The story of a former victim of human-trafficking who turned her life around with self-empowerment through volunteering to help others.

Mon, a young 15-year-old woman from Buriram Province, Thailand, has been on a tough journey, struggling to survive and eventually ending up as a victim of human trafficking. However, after being given the opportunity for empowerment and capacity-building, Mon has enhanced her life, changing from a vulnerable and insecure receiver into a giver, helping others through her personal experiences.

As a single child from a separated family, Mon moved to Rayong Province, Thailand, to live with her mother and stepfather. Unfortunately, it was an environment in which her alcoholic stepfather was violent towards her mother, and he subsequently sexually abused Mon. Such upbringing coupled with limited choices forced Mon to follow some of her friends to work at a karaoke bar which also secretly operated a sex service. Working at such a place when she was so young led her to becoming a victim of human trafficking. She was eventually helped and referred to a shelter under the supervision of the Department of Social Development and Welfare of the Thai Government.

Following her rescue, Mon joined activities and projects organized by the Alliance Anti-Trafic (AAT), a non-profit organization that aims to protect women and children in Southeast Asia from sexual exploitation and trafficking. AAT organized capacity-building activities, workshops for life skills and empowerment as well as artistic therapy, etc. 

Under the Japanese-funded UNDP Project “Covid-19 Social and Economic Response and Recovery”, AAT expanded its activities from taking care of vulnerable and marginalized groups to become a network of volunteers. Mon agreed to take part in the training activities as a volunteer to help people from vulnerable and marginalized groups affected by the COVID-19 pandemic. She now volunteers as a fieldworker on the front line, helping with outreach activities for women and children, particularly single mothers, members of separated families, and those experiencing abuse and victimization.

During her field visits and outreach activities, Mon witnessed the tough life experienced by people in poor urban communities in Bangkok, Thailand. Most are living in slums with unstable buildings, many are unemployed or need to stay at home to care for babies and children. Families have very little income, some people are being laid off, while others who earn a daily income as food vendors have also been affected by the COVID-19 pandemic. Mon reflects on her life, and compared to those struggling in poor urban communities, she feels less bitter and is not suffering as much as them. She decided to surrender her quota of basic supplies and give them to vulnerable families, saying that: “I would like to surrender the necessities for me to anyone in need within this community.”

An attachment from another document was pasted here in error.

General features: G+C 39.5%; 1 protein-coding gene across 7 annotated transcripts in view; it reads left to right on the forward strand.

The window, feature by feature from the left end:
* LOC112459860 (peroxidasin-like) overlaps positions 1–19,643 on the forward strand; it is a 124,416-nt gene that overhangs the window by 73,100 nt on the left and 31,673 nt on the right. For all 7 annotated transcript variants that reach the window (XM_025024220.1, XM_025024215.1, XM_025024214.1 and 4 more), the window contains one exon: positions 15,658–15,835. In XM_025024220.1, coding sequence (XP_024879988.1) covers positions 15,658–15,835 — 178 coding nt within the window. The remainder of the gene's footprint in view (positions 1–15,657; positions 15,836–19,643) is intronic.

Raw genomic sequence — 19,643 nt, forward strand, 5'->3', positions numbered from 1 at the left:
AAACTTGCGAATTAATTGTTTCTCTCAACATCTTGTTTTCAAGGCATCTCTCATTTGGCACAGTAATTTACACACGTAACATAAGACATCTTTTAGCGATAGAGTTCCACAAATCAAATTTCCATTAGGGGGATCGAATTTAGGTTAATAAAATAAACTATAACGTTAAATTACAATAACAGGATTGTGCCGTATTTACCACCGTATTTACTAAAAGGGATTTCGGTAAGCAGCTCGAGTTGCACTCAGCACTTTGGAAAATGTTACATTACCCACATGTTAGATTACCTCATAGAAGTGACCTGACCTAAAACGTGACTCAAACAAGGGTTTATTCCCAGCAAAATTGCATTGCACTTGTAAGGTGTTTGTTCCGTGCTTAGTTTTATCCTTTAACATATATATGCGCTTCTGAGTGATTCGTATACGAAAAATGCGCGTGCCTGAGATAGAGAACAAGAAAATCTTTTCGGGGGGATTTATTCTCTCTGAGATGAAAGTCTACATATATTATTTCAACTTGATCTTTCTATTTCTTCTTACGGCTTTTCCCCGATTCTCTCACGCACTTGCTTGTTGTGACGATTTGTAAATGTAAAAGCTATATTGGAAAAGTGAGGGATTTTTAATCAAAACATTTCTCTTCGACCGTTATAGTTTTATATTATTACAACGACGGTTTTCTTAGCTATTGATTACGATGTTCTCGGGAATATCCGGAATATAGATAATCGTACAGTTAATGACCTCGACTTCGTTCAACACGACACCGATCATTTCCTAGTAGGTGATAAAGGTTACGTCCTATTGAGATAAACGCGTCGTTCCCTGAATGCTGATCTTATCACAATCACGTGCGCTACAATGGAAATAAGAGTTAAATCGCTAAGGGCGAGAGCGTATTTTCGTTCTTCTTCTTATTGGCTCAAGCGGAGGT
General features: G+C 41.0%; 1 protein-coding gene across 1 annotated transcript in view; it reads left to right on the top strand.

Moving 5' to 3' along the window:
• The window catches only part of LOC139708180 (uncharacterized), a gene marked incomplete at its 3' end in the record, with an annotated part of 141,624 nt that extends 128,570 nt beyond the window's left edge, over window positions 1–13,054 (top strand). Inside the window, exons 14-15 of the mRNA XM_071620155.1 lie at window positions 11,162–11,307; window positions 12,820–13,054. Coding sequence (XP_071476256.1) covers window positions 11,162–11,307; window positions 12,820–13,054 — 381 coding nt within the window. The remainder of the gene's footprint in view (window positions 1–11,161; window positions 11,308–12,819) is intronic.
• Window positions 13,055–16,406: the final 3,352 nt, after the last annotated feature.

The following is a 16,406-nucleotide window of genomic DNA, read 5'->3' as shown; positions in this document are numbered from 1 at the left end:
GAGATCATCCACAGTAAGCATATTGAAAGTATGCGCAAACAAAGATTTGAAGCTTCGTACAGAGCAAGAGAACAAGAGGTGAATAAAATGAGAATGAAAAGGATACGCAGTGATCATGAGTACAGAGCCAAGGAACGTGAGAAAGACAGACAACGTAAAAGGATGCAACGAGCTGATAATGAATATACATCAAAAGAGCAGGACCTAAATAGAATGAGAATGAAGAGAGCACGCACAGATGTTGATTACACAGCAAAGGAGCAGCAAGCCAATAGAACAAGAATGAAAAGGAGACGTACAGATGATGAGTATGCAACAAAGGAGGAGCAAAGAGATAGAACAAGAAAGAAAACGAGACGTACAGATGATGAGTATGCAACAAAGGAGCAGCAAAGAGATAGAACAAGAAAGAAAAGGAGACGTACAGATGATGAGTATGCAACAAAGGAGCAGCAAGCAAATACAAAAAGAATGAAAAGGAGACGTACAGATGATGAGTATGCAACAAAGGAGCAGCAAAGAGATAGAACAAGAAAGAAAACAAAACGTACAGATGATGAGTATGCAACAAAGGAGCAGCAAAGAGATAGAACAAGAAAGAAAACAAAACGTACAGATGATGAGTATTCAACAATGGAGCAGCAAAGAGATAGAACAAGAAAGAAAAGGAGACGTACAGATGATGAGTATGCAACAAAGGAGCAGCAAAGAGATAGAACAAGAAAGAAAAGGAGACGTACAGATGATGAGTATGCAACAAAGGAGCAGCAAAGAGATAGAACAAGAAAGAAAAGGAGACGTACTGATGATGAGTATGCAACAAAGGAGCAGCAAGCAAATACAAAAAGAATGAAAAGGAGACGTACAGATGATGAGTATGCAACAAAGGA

Mon explains that she is gradually gaining more self-esteem and life fulfilment from working to help others, bringing smiles and happiness to the marginalized and vulnerable. Despite sometimes feeling tired, she feels happy with her life.

Mon’s experience is testament to the windows of opportunity available. With the right help, vulnerable girls and women can choose a better life, bringing value to the community and improving the lives of their families. They are also able to plan their lives for the future to achieve their hopes and dreams. Multi-faceted cooperation is vital for creating the rescue and redress mechanisms necessary for vulnerable women and children.

Mon has recently decided to take further steps as part of the income-generating programme organized by the Center for ASEAN Women and is pursuing a professional caregiving course with the aim of achieving more stability in her life. She will continue to support those who are the victims of sexual abuse and human trafficking.     

Story in Thai version read here. 


Written and edited Alliance Anti-Trafic (AAT)


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